Can we learn to talk with Liberals?

talking with a liberal

Can we learn to talk with Liberals?

By Don Rosenberg 8/12/2020

Many of us can’t believe how hateful political rhetoric has become in our country.  How can we even talk with people from “the other side,” much less change their minds?

A lot of research has been done showing how hatred can actually become an addiction.  People get a chemical rush from anger and reinforce it by communicating with like-minded individuals on social media.

In his sermon this past Sunday, a Charlotte pastor touched on the subject of “dealing with your enemies” from the Biblical perspective.  He and his congregation had spent the last year going through the book of Romans and was now in Romans 12: 14-21 (ASV)

Bless them that persecute you; bless, and curse not.  Rejoice with them that rejoice; weep with them that weep.  Be of the same mind one toward another.  Set not your mind on high things, but condescend to things that are lowly.  Be not wise in your own conceits.  Render to no man evil for evil.  Take thought for things honorable in the sight of all men.  If it be possible, as much as in you lieth, be at peace with all men.  Avenge not yourselves, beloved, but give place unto the wrath of God : for it is written, Vengeance belongeth unto me; I will recompense, saith the Lord.  But if thine enemy hunger, feed him; if he thirst, give him to drink: for in so doing thou shalt heap coals of fire upon his head.  Be not overcome of evil, but overcome evil with good.

He explained that instead of opposing your enemies, the Bible is suggesting you bless them instead.  You should show your empathy for what’s happening in their lives.  It’s hard to hate someone who is kind and empathetic toward you.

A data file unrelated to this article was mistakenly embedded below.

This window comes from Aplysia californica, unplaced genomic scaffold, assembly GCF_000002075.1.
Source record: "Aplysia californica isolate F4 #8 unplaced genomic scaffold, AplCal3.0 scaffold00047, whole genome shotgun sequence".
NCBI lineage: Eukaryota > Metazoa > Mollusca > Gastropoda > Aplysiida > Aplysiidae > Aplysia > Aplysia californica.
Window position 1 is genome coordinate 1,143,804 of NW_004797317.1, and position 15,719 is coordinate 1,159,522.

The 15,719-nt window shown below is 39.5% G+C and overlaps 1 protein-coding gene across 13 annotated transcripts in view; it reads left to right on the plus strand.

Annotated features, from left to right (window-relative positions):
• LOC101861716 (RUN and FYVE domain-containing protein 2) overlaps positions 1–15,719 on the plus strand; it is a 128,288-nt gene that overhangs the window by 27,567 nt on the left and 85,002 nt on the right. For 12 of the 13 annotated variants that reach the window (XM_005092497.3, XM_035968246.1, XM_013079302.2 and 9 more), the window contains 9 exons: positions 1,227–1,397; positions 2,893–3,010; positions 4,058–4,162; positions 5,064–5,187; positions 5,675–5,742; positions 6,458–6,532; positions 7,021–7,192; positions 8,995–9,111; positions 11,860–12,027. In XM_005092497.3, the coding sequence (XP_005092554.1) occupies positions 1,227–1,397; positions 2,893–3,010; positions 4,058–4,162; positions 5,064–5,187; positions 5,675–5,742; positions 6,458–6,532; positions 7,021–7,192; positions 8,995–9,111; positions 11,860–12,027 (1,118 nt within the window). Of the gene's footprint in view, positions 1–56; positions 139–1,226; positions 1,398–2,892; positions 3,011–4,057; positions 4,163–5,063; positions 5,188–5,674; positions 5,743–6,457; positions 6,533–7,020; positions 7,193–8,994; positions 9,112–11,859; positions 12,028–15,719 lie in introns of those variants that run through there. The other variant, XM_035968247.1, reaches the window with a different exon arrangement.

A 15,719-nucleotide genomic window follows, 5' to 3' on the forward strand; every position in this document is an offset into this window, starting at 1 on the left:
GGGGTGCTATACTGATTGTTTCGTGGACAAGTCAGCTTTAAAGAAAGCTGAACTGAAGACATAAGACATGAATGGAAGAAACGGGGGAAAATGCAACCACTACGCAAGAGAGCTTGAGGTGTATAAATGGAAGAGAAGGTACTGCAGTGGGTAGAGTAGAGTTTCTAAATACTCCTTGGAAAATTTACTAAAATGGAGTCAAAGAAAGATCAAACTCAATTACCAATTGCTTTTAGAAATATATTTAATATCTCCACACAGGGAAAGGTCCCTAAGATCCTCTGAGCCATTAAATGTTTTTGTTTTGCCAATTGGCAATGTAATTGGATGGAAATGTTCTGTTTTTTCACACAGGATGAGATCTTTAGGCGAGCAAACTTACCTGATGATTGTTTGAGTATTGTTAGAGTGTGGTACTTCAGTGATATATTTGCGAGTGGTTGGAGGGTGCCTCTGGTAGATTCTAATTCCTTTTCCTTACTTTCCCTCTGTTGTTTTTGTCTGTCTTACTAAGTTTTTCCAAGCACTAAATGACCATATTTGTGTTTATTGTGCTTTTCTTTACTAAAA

Don’t deal with lofty topics, but focus on the day-to-day issues that we all have in common.  Don’t think you’re the smartest person in the room.  No one likes a know-it-all who is already formulating their reply while the other person is talking.


Studies show that “active listening” is very effective.  Sit back and listen for a change.  Hear what the other person is saying and reflect it back to them in different words to make sure you understand.  Many people are taken aback that you’re actually listening, and actively seeking their point of view.  Hearing their own words sometimes eye-opening.  “Is that what I’m really saying?”

Your example of listening and considering the other side encourages your discussion partner to do the same – – listen to what you have to say.

The pastor continued.  When someone wrongs you, don’t strike back – – a version of “turn the other cheek.”

This is so unexpected that it gives the other person pause.  It short-circuits the hatred adrenaline rush he was expecting.  Anger and fear are closely related, and if someone strikes out and you don’t respond in kind, they realize they don’t have to fear you.


He explained the final four passages… Try to be kind and helpful to everyone, regardless of who they are. If you are wronged, don’t become the judge, jury and executioner, but leave it to God to take care of.  The hunger to right a wrong or avenge an offense can literally eat you up inside.